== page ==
Wednesday, June 7, 2017

Review of "Al Capone's Beer Wars" by John J. Binder

Publish Date: June 5, 2017
Pages: 400
Publisher: Prometheus Books

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“a wide-ranging and comprehensive interpretation of how mobsters like Al Capone and his associates came to control the criminal rackets . . .”

The City of Chicago during Prohibition and the Roaring ’20s was the apex of excesses, extreme contrasts, and extra ordinary violence. The Windy City was a place where men of questionable morals became extremely wealthy from the sale and smuggling of illegal alcohol, as well as other vices such as prostitution and gambling. Chief among these rising mob personalities was Al Capone.

“Chicago’s Prohibition Beer Wars were a complicated series of conflicts over more than ten years in which the Capone mob was the greatest winner. By the end of the 1930s it dominated the battlefield, leading to the creation of the Chicago Outfit, which controlled Cook County’s underworld . . .”

With few exceptions other than perhaps Jack the Ripper, no historical crime figure has garnered more morbid fascination than mobster Alphonse Gabriel Capone. One of the best-known gangsters of the Prohibition era, Al Capone is still a household name in Chicago and around the world. Although “Scarface” has been dead for over 70 years, his legend still endures mainly because of his bigger-than-life persona. He was a flashy, extremely wealthy, and an outspoken quasi-celebrity who had the audacity to shake-up Chicago’s criminal underworld during the Roaring ’20s.

Why do so many people glamorize mobsters and violent crime? No one holds the Son of Sam or Charles Manson in high regard. So why are Capone and his crime minded cronies seen as mythic figures by the general public? Why are members of the mafia treated more like celebrities than unsavory criminals?

Part of the answer is historical: The glamorization of the mob started with Prohibition. In the early years of the 20th century, mobsters were just small-time hoodlums. Then came the Volstead Act, which outlawed alcohol. One of the side effects was to solidify organized crime and create a real, international organization out of what was, in essence, small criminal groups.

Because Prohibition was hugely unpopular, the men who stood up to it were heralded as heroes, not criminals. It was the start of their image as people who thumbed their noses at bad laws and at the establishment. Even when Prohibition was repealed and the services of the bootleggers were no longer required, that initial positive image stuck.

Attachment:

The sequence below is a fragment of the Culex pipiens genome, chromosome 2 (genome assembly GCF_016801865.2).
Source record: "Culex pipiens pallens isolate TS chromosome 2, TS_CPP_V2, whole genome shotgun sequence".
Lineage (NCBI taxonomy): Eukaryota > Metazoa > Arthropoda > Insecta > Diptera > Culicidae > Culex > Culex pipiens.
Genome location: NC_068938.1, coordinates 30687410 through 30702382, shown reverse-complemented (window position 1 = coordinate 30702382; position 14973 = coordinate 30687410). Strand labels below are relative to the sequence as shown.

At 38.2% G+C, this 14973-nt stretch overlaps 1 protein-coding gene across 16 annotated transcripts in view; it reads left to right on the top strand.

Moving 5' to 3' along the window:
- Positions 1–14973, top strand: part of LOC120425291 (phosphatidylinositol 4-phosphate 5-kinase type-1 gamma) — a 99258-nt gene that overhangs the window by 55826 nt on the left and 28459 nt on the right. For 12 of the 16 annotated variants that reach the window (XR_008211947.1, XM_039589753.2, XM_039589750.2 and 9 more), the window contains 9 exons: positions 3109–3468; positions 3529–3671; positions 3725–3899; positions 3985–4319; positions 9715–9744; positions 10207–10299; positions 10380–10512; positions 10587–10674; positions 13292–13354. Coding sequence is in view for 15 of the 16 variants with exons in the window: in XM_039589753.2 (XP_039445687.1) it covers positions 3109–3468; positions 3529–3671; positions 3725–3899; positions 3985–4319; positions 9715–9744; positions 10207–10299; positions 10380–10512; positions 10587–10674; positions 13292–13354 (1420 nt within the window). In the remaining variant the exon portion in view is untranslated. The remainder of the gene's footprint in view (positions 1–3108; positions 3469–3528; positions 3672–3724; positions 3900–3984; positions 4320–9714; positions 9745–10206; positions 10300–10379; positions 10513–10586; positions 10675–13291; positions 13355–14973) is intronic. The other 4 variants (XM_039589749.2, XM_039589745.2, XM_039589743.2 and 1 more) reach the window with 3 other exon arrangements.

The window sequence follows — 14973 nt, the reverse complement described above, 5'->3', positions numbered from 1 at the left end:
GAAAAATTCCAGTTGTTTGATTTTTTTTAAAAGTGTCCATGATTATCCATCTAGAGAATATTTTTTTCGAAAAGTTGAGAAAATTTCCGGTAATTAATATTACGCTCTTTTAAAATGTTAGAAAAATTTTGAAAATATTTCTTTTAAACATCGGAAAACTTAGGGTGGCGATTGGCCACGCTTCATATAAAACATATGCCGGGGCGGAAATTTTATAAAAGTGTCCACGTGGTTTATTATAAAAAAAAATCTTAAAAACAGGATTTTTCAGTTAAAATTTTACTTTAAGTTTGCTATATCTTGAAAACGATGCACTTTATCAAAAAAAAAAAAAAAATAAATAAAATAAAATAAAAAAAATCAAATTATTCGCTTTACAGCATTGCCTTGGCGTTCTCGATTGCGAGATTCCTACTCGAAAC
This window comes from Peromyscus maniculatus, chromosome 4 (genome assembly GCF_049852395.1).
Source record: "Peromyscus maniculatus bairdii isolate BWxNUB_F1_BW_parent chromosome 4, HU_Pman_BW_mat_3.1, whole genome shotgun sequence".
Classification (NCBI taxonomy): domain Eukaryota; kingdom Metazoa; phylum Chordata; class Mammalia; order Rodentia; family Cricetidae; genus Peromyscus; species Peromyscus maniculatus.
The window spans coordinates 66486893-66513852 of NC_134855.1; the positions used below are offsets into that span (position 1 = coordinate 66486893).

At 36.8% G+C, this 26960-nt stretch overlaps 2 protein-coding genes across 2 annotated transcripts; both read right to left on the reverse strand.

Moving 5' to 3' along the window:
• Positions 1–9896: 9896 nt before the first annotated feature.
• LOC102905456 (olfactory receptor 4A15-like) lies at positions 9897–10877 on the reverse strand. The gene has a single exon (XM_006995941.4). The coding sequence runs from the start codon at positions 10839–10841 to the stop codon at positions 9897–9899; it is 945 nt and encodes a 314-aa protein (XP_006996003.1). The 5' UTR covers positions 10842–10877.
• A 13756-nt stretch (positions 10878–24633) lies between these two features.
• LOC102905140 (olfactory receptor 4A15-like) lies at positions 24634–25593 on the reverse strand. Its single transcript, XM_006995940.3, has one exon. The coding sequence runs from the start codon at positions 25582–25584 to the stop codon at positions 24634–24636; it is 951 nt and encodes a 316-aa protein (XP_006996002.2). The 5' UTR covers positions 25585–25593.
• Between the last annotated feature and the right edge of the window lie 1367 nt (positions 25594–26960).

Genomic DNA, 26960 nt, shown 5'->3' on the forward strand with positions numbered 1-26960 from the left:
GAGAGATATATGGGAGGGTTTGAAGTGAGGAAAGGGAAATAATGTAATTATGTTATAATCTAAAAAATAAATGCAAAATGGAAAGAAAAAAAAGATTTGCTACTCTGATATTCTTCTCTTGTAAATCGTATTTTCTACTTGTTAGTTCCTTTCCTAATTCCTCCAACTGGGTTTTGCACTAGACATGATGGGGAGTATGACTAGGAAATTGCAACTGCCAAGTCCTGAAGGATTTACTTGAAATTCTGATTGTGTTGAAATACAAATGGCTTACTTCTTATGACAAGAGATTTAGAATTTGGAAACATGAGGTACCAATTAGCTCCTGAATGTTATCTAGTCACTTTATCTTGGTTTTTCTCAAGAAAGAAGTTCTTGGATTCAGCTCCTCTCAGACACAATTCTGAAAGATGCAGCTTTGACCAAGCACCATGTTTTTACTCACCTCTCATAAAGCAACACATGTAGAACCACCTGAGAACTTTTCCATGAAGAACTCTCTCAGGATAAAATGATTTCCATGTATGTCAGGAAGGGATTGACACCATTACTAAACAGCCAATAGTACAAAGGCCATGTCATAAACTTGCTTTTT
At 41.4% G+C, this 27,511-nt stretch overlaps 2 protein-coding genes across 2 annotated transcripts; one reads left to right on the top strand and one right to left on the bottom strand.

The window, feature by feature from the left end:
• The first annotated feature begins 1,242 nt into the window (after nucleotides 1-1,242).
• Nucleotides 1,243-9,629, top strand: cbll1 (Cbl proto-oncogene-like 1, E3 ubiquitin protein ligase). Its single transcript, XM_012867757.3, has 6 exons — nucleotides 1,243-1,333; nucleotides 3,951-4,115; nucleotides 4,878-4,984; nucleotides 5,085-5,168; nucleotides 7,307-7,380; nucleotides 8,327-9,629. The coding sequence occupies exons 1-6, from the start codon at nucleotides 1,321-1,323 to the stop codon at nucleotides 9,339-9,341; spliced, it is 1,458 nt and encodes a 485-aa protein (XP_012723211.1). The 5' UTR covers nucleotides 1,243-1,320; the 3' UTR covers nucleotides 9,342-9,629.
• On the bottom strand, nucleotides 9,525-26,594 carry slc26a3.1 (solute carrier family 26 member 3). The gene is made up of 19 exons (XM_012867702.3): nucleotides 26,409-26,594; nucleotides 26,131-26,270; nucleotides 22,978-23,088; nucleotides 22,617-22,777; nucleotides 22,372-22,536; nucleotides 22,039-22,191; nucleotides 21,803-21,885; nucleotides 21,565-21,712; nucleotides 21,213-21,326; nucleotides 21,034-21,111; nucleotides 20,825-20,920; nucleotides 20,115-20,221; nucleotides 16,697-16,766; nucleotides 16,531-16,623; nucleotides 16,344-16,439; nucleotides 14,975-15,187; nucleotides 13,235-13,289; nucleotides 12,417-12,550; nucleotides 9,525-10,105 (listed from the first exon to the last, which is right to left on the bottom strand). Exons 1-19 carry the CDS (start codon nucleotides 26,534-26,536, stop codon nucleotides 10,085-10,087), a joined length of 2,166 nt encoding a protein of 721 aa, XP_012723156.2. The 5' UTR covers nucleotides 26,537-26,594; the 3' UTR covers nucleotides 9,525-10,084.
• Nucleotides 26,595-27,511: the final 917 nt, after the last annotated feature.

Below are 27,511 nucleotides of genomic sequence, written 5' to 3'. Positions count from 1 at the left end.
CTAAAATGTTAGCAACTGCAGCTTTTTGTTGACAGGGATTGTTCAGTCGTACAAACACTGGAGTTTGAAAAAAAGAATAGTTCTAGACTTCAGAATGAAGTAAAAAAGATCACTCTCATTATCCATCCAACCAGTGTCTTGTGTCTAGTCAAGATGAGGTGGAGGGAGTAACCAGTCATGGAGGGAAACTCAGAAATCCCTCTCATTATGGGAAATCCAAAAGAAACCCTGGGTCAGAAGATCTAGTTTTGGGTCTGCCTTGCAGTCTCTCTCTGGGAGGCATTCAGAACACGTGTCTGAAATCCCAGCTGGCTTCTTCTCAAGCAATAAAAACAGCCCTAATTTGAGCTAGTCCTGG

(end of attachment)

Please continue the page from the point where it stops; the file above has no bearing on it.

Books and movies such as Mario Puzo’s The Godfather helped glamorize and communicate the notion that mobsters were men who cared about the happiness of their communities and who lived by their own codes of honor and conduct, impervious to the political whims of the establishment.
In Al Capone's Beer Wars: A Complete History of Organized Crime in Chicago During Prohibition, author John J. Binder examines the turbulent and complete history of organized crime in Chicago. The author of two other books on organized crime, Binder pulls from his vast knowledge of the subject matter for this in-depth study.

A major focus of the book is how the Capone gang—one of 12 major bootlegging mobs in Chicago at the start of Prohibition—gained a virtual monopoly over organized crime in northern Illinois and beyond. The author also describes the fight by federal and local authorities, as well as citizen’s groups against organized crime. In the process, Binder refutes numerous myths and misconceptions related to the Capone gang, other criminal groups, the St. Valentine’s Day Massacre, and other gangland killings.

The end result of Al Capone’s Beer Wars is a wide-ranging and comprehensive interpretation of how mobsters like Al Capone and his associates came to control the criminal rackets during the period. Overall, it is well researched and expertly interprets one of our country’s bloodiest and most colorful time periods. This book will most definitely appeal to true-crime enthusiasts and historians of Prohibition-era crime. It is a fascinating and informative read that would make an excellent addition to any library.

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